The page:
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Three Poems


Grown sheepish
by morning I study
the grounds of my coffee

At midday I cut
a slice for myself
from the hollow pumpkin of summer

And not until dark do I risk again
the Cretan trick
of leaping between the horns

The Sky at Night

A belated excursion to
the stone collection
of our feelings

Little left here
worth showing

Is there
from an anthropological perspective
a need for love

Or merely for
yearnings easy
to disappoint

Which stars
go down
as white dwarfs

What relation
does a heavy heart bear
to the art of comedy

Does the hunter
Orion have answers
to such questions

Or are they
too closely guarded
by the Dog Star

New Jersey Journey

Spent two hours at the end of December
on the Garden State Highway
In the ancient Ford's trunk
nothing but my heart grown
heavier year by year

A protracted catastrophe:
the constant river of traffic
the endless business of overtaking
vicious eye-contact
with total strangers
in the adjacent lane

Driven by yearning
for its prehistoric brothers
a Jumbo climbs out of Newark
airport over marshes and lagoons
a giant smoking
mountain of rubbish
and the countless lights
of the refineries

Mile after mile of stunted trees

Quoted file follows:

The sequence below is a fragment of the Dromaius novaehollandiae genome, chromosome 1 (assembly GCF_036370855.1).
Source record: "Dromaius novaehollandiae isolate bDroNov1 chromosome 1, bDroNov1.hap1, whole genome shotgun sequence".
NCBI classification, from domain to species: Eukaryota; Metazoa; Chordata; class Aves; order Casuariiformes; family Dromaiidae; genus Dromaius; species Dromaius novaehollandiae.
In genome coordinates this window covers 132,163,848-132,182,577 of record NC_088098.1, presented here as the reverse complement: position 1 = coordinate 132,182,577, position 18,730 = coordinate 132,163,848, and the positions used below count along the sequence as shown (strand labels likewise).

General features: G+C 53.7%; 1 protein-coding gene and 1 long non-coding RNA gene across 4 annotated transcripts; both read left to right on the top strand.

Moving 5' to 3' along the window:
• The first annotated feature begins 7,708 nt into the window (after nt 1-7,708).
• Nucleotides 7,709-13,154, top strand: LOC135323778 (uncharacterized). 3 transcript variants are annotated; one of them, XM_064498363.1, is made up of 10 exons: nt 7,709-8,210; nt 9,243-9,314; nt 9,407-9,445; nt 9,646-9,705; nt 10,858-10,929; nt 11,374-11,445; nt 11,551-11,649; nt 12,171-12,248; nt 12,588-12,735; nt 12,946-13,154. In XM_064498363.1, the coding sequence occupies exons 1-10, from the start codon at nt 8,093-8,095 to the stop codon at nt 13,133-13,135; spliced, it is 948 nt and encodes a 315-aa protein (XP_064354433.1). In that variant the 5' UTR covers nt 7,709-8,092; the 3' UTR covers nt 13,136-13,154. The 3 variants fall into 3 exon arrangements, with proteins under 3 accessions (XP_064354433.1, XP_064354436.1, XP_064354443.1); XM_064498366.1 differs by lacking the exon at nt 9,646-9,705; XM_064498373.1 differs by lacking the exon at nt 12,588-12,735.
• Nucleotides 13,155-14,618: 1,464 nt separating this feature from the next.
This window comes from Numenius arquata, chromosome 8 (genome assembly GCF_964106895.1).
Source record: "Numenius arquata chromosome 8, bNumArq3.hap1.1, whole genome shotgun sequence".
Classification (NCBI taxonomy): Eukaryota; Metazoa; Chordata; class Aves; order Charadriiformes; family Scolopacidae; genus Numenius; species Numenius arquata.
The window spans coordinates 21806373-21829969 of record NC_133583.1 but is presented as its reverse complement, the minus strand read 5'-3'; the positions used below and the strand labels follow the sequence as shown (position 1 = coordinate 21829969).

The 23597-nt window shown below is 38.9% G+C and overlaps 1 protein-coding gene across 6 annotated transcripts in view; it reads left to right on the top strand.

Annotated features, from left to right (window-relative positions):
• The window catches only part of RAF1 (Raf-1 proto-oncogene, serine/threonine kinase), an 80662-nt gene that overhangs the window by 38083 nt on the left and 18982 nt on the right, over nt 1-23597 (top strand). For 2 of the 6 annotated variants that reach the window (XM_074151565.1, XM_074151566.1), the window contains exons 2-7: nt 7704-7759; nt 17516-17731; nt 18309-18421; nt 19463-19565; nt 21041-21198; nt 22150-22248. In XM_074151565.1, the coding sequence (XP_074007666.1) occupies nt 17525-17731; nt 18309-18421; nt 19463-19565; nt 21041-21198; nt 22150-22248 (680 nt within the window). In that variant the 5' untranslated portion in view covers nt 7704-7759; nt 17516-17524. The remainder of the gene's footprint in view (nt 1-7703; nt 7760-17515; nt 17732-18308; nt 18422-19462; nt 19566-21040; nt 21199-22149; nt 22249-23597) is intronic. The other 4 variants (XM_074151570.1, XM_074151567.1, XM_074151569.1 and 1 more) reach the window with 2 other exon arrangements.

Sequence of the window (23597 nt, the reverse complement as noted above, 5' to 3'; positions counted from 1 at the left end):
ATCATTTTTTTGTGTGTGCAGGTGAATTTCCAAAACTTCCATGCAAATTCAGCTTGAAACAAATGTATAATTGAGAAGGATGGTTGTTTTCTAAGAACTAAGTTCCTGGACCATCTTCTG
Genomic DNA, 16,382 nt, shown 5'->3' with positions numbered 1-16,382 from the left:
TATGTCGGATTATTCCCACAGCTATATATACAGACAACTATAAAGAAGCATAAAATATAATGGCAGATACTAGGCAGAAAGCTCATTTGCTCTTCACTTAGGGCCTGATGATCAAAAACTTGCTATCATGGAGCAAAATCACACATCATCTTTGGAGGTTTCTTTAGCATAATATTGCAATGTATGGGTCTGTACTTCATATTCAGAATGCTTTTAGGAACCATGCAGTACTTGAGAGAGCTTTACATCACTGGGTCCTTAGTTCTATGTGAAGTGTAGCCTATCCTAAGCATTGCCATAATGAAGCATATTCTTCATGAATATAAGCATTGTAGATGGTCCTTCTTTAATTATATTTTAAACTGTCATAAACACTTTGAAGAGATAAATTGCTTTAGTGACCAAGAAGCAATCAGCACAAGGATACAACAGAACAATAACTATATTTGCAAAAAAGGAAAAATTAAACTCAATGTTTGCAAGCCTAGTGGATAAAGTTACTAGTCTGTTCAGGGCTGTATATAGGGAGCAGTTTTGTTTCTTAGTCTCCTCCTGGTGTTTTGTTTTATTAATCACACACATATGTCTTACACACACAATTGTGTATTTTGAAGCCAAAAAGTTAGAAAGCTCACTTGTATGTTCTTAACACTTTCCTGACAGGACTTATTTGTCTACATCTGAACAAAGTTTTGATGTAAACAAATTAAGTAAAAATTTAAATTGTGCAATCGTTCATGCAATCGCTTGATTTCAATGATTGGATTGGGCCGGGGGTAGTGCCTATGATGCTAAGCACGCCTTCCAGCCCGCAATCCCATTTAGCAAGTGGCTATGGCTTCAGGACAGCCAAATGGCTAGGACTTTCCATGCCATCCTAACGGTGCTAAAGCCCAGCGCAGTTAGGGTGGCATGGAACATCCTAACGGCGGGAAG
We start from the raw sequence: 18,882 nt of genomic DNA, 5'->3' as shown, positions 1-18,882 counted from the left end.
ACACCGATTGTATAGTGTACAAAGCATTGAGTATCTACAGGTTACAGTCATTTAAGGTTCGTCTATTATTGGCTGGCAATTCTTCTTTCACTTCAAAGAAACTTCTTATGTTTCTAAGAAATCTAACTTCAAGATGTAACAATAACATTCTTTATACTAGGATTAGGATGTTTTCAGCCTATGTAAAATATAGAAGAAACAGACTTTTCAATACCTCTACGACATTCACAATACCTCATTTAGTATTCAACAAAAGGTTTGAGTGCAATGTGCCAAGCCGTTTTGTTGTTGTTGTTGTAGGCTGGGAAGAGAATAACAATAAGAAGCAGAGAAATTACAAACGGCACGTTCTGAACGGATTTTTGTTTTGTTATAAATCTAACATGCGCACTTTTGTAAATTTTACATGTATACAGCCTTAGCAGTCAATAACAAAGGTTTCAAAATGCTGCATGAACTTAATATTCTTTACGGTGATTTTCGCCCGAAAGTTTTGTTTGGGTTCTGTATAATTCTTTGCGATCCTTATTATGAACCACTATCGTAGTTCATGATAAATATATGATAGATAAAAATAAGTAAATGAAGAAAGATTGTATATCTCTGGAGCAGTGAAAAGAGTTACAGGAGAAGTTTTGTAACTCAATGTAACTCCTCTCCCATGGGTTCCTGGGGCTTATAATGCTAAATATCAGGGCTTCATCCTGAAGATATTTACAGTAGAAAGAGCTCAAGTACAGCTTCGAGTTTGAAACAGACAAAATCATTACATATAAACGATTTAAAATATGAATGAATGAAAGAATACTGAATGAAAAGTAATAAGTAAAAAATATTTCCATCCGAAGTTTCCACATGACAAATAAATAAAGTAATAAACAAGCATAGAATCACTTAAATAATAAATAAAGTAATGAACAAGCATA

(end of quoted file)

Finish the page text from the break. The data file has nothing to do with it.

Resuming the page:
telegraph poles fields of blueberries
a Siberian countryside
colonized then run to seed
with moribund supermarkets
abandoned poultry farms
haunted by millions and millions
of breakfast eggs
harboring the undeciphered sighs
of an entire nation

Near the retirement town of Lakehurst
a safari park soundless
under its coat of frost
cemeteries as spacious
as the world war killing fields
funeral parlors dubious
antique shops and a bus station
for last trips
to Atlantic City

In the twilight of the settlement itself
ten square miles of faintly
luminous bungalows
lawns dwarf-conifers
Christmas decorations
Santa Rudolph the Reindeer
and in front of one of the houses
my uncle feeding the songbirds

Drinking schnapps
he later tells me
of the conquest of New York
Drinking schnapps I consider
the ramifications of our calamity
and the meaning of the picture
that shows him, my uncle
as a tinsmith's assistant in '23
on the new copper roof
of the Augsburg synagogue
those were the days

Next day we drive out to the coast
Seaside Park Avenue at noon
the boardwalks deserted
boarded up diners
Alpine-style summerhouses
with circulating draughts
yachts rattling in the cold
the sub-urban migration of dunes

With the brown house-high waves
in the background my uncle
leaning forward into the wind
snapped me again
with his Polaroid

Do we really die
only once

W. G. Sebald

Across the Land and the Water: Selected Poems, 1964-2001
Random House

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